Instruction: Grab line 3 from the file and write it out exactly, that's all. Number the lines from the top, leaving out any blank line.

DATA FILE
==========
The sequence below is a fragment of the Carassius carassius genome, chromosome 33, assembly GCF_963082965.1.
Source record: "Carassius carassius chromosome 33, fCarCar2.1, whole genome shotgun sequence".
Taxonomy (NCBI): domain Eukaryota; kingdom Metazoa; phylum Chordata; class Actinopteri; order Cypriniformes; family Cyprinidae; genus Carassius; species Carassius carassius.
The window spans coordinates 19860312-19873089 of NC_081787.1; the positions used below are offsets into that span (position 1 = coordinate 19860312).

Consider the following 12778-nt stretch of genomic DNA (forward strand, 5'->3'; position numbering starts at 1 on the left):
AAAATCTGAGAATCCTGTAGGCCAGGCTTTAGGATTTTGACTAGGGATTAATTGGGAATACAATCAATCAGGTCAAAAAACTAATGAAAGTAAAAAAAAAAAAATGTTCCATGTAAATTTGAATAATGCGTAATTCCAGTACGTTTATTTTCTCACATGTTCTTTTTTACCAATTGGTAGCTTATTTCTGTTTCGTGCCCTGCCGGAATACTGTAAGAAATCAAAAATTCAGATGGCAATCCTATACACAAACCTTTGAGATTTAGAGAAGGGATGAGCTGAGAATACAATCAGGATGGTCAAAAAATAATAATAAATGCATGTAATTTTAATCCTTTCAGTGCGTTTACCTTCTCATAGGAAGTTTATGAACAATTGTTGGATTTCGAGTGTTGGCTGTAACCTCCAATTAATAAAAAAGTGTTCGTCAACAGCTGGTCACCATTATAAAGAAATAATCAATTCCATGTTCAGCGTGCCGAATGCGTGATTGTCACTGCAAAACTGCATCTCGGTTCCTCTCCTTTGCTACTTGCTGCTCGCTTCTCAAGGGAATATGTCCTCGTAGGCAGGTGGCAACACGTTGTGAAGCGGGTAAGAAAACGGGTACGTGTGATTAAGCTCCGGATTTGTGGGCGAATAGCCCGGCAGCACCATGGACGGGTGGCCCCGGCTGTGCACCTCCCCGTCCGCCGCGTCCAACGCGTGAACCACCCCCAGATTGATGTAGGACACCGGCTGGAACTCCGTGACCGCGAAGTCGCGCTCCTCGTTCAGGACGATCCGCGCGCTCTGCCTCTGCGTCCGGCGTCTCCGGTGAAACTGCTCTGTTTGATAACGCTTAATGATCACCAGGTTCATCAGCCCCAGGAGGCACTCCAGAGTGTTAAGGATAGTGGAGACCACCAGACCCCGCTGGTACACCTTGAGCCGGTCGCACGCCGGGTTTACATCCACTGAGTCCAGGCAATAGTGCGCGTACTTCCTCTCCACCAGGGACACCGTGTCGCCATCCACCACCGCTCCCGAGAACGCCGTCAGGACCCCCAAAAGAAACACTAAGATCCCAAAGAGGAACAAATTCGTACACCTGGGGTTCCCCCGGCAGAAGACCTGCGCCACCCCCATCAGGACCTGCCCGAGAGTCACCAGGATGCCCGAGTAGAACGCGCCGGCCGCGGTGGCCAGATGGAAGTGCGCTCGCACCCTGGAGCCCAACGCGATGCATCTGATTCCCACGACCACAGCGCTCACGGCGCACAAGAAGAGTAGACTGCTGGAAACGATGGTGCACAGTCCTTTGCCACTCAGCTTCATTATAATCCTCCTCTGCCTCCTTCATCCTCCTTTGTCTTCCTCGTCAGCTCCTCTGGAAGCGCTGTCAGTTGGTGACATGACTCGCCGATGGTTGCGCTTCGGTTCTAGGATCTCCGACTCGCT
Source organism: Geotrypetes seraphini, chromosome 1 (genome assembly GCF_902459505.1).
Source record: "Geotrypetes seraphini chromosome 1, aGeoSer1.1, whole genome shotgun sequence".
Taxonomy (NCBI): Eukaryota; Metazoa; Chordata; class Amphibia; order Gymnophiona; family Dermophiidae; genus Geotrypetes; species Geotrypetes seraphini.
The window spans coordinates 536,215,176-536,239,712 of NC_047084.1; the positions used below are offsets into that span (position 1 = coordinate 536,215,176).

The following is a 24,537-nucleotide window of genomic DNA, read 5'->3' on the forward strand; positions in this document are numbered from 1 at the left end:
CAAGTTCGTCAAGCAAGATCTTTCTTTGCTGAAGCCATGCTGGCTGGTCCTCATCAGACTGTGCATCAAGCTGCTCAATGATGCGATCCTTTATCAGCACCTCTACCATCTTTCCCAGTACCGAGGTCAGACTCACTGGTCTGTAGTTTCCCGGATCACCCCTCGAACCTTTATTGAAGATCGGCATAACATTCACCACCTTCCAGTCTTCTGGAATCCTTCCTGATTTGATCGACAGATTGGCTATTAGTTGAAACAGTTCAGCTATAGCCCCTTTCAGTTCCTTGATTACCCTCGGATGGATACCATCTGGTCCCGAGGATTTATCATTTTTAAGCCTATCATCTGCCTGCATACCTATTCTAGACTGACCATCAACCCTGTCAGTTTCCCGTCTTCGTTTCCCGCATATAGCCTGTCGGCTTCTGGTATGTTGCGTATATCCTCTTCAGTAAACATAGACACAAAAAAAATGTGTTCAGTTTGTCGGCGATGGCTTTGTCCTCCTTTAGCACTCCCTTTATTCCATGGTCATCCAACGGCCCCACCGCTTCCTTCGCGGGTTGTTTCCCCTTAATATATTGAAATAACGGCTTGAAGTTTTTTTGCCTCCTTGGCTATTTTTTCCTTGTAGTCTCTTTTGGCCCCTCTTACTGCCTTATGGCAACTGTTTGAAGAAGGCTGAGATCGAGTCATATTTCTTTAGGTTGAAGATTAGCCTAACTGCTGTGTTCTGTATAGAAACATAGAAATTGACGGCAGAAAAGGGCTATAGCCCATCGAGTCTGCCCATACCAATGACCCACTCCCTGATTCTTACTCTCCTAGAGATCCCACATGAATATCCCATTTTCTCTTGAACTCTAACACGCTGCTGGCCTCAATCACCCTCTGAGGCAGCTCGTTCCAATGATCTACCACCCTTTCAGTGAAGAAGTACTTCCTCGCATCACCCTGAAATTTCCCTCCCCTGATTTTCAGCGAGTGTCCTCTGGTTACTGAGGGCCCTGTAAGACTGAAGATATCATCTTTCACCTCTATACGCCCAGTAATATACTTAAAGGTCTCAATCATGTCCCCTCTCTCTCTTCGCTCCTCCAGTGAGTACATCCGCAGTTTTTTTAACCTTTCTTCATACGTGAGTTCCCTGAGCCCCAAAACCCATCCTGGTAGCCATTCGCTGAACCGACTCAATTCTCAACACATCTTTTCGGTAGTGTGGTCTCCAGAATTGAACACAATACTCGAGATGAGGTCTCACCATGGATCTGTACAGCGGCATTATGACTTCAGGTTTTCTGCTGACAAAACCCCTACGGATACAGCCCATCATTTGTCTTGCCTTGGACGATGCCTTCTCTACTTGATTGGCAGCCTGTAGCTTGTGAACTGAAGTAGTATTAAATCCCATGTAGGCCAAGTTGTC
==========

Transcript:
Taxonomy (NCBI): domain Eukaryota; kingdom Metazoa; phylum Chordata; class Actinopteri; order Cypriniformes; family Cyprinidae; genus Carassius; species Carassius carassius.